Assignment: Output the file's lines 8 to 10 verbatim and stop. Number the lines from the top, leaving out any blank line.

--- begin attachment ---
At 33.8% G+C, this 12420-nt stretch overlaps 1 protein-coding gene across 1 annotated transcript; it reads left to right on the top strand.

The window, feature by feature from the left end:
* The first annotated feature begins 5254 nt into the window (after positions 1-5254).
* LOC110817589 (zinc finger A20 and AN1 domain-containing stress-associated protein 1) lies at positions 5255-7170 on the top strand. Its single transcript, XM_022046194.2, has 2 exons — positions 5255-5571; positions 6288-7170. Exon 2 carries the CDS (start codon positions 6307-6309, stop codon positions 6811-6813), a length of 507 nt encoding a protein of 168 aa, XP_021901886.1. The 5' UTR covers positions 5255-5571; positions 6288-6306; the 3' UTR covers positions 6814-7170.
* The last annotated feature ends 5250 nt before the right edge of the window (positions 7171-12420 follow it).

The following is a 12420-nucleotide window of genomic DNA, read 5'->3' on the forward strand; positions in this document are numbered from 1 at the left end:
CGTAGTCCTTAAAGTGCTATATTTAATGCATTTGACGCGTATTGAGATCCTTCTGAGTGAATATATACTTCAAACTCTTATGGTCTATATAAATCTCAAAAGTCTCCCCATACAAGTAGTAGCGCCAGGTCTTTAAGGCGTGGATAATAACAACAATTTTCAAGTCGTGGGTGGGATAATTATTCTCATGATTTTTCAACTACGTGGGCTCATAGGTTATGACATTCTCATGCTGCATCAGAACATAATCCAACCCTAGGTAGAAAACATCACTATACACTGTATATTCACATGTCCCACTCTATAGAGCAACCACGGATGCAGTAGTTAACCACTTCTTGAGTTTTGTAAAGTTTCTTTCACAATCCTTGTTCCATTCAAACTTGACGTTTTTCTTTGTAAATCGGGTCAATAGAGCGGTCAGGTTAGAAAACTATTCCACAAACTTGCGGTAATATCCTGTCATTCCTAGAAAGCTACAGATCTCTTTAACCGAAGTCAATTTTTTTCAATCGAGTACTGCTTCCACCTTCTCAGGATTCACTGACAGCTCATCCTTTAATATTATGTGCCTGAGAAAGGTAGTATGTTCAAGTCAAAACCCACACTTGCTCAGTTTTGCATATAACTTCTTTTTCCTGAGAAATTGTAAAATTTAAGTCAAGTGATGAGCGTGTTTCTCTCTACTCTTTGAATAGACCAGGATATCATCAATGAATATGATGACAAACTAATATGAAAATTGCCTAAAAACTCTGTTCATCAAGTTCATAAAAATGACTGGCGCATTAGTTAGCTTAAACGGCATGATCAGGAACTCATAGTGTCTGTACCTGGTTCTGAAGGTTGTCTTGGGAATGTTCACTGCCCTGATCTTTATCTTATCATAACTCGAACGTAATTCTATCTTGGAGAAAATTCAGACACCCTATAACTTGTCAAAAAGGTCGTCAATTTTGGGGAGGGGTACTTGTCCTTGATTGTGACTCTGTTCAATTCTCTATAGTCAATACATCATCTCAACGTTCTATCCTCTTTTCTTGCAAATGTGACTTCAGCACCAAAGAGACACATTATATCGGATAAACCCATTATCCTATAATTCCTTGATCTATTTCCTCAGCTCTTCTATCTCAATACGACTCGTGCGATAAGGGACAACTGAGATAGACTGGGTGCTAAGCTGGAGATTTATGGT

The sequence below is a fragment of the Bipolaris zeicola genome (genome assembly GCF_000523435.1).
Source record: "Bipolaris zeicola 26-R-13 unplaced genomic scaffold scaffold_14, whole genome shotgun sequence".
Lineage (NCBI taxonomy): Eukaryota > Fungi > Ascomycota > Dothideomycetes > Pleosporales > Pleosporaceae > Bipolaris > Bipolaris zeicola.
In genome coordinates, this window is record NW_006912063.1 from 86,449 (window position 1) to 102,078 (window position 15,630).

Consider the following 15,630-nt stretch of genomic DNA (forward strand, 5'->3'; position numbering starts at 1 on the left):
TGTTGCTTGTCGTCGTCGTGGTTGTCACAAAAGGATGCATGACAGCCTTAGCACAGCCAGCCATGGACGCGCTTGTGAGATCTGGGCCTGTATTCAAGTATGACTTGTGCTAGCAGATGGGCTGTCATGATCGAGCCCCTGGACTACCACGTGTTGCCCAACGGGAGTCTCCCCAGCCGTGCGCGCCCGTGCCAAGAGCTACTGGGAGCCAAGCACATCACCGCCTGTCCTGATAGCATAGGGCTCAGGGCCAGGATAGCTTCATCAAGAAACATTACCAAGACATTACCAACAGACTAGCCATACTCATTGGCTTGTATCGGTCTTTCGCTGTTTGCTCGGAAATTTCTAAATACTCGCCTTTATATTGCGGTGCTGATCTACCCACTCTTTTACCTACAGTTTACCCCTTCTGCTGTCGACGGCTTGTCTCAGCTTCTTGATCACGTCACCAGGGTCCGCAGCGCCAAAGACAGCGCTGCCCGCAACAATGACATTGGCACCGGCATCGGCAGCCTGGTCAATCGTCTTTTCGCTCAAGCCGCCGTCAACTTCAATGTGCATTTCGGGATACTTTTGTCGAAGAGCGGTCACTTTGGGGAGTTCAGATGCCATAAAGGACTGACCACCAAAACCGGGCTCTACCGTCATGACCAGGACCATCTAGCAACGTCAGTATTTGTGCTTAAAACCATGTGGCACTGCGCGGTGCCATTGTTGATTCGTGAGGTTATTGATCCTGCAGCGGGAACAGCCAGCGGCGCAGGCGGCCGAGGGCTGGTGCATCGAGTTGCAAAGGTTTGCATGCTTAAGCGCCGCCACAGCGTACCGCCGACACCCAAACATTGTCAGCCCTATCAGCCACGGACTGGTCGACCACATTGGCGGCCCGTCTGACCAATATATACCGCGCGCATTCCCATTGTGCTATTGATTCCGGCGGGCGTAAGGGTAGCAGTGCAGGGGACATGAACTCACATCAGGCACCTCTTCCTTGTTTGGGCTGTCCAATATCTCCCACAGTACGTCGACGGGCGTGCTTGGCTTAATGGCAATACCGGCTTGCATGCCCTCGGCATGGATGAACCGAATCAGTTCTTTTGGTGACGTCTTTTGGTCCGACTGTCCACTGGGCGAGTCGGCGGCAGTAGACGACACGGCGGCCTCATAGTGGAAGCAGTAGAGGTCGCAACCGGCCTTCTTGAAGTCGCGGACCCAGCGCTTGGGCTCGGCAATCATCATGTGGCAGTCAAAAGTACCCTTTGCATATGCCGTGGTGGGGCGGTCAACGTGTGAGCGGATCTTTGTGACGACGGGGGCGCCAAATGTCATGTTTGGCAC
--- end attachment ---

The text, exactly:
The sequence below is a fragment of the Bipolaris zeicola genome (genome assembly GCF_000523435.1).
Source record: "Bipolaris zeicola 26-R-13 unplaced genomic scaffold scaffold_14, whole genome shotgun sequence".
Lineage (NCBI taxonomy): Eukaryota > Fungi > Ascomycota > Dothideomycetes > Pleosporales > Pleosporaceae > Bipolaris > Bipolaris zeicola.